"I'd like to applaud this board for seeing a need in our community and taking some steps and actions to address it because this has been something that has been a dream of mine for so many years," said Janet Queen of Georgia Power, who also serves as chairperson of the advisory council for the Bartow College and Career Academy. "... From a Georgia Power Southern Company standpoint, this is a step toward maintaining our work force here, because what we see now is most of the work we're looking at is a technical, specialized field that we are training for at Plant Bowen now and to be able to train these students and have them come out of this program in a job-ready capacity, that's huge for us."
She added, "... This is what Georgia Power Southern Company is looking for. We want to be a partner."
Director of Curriculum and Testing Paul Sabin said the college and career academy, slated to open in fall 2013, is expected to gain charter status that will operate under the local school board.
This differs under the controversial charter amendment voters will decide upon in November that would allow state officials to create charter schools over the objection of local district.
"What we're really trying to focus on is having an impact, a positive impact on Bartow County, on the economic development, and an avenue for our students when they come out of high school, they come out with a plan, if not already postsecondary credit when they come out of that school," Sabin said.
He said, beyond academics, the academy will have a focus on areas that employers consider to be "soft skills," such as leadership, accountability, personal responsibility and providing facilitation for students who are self-starters.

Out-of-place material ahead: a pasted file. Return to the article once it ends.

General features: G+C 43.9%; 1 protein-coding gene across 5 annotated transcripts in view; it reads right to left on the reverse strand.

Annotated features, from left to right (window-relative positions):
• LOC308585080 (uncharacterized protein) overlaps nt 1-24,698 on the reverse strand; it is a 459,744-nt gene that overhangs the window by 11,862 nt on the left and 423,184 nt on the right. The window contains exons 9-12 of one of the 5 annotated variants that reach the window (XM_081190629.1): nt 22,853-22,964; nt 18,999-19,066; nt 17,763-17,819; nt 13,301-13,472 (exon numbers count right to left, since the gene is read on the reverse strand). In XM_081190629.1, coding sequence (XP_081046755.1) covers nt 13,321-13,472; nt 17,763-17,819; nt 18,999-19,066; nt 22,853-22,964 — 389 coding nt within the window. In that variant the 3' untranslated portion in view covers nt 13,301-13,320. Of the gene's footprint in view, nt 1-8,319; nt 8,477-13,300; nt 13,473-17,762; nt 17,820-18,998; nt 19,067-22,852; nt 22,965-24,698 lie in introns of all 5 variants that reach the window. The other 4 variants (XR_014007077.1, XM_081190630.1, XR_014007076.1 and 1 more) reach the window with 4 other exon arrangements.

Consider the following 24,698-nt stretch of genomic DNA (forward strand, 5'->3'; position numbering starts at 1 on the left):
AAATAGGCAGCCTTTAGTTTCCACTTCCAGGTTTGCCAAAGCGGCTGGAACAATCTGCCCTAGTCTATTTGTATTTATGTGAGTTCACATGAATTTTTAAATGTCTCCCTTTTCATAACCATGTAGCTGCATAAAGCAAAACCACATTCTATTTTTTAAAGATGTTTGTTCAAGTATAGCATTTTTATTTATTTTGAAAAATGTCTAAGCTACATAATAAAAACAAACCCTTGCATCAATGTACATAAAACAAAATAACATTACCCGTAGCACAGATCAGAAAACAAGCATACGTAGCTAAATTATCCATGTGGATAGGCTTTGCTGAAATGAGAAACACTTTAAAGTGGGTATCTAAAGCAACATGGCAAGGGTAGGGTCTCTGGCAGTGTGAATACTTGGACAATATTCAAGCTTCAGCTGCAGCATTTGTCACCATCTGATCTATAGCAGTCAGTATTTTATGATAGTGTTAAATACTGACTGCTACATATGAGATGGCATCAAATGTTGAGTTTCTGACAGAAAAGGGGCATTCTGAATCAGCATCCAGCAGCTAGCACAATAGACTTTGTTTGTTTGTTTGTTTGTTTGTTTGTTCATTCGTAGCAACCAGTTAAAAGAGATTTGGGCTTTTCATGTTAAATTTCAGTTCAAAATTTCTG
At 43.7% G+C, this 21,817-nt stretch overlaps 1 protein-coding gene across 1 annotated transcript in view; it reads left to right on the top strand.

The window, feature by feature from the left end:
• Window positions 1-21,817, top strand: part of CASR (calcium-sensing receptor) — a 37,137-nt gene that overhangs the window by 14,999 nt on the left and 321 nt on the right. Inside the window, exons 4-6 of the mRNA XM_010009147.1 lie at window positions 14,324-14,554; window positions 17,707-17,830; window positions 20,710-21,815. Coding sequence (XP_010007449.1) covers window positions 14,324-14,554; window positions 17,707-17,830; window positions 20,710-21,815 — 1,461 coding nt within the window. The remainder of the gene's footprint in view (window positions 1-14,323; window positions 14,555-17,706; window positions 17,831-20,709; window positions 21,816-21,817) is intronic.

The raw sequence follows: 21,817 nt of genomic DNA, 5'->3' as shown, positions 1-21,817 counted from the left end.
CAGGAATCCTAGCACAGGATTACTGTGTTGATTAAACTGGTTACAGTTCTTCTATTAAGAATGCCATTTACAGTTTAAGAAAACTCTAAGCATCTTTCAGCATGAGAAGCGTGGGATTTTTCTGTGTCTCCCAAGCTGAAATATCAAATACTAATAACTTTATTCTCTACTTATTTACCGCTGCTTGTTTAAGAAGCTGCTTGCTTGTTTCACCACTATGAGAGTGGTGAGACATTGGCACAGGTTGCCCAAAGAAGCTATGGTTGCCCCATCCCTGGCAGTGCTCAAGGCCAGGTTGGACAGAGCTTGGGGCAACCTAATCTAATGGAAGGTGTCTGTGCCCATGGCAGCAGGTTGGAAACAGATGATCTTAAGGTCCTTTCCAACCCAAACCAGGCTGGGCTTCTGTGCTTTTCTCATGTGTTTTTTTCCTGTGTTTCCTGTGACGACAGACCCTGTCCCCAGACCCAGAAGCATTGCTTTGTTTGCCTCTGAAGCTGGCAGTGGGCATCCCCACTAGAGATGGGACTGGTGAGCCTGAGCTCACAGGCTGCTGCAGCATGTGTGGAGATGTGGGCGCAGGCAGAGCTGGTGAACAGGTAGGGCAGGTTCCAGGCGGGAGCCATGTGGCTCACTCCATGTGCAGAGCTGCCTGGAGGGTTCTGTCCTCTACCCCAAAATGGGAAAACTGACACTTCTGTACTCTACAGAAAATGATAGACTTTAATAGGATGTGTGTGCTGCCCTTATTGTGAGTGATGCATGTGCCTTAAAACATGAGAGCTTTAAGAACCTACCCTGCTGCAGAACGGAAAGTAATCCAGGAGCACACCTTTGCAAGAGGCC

"Every time we attend a meeting and talk to the community, businesses leaders and industry, these are some of the top things they are looking for in employees they want to hire," Sabin said. "... One of the most challenging [areas] we need to work on, but what the business folks are saying we need is critical thinking, decision making, problem solving and creative reasoning ... and of course technology has got to play a role in this."
Director of Elementary Curriculum Buffy Williams explained, in detail, plans to use $3.9 million in Striving Reader Comprehensive Literacy Grant funds toward improving literacy.
"We need to stay focused on the fact that we're improving outcomes in the area of literacy," Williams said. "We need to make sure we give every student the opportunity to become successful, that we use data to steer our instruction, that literacy is at the forefront of what we're trying to improve and with that we're going to use technology to drive that entire focus."
The three-year grant calls that from April to June the school system will get 20 percent of the grant's funding and, in late June, present to the state the system's one-year plan for the grant that will be awarded in July.
Initially, the first round of grant money will be used toward Clear Creek, Cloverleaf, Emerson, Kingston and White Elementary schools as well as South Central and Cass Middle schools and Cass High School. The money will go toward the purchase of Apple computers for teachers and students.
In some cases, this will mean a one-to-one ratio for students to computers, meaning the students will be equipped with a laptop to be used throughout the school day.
The Daily Tribune News will provide a detailed report on how the money will be specifically used at the individual schools throughout the county at a later time.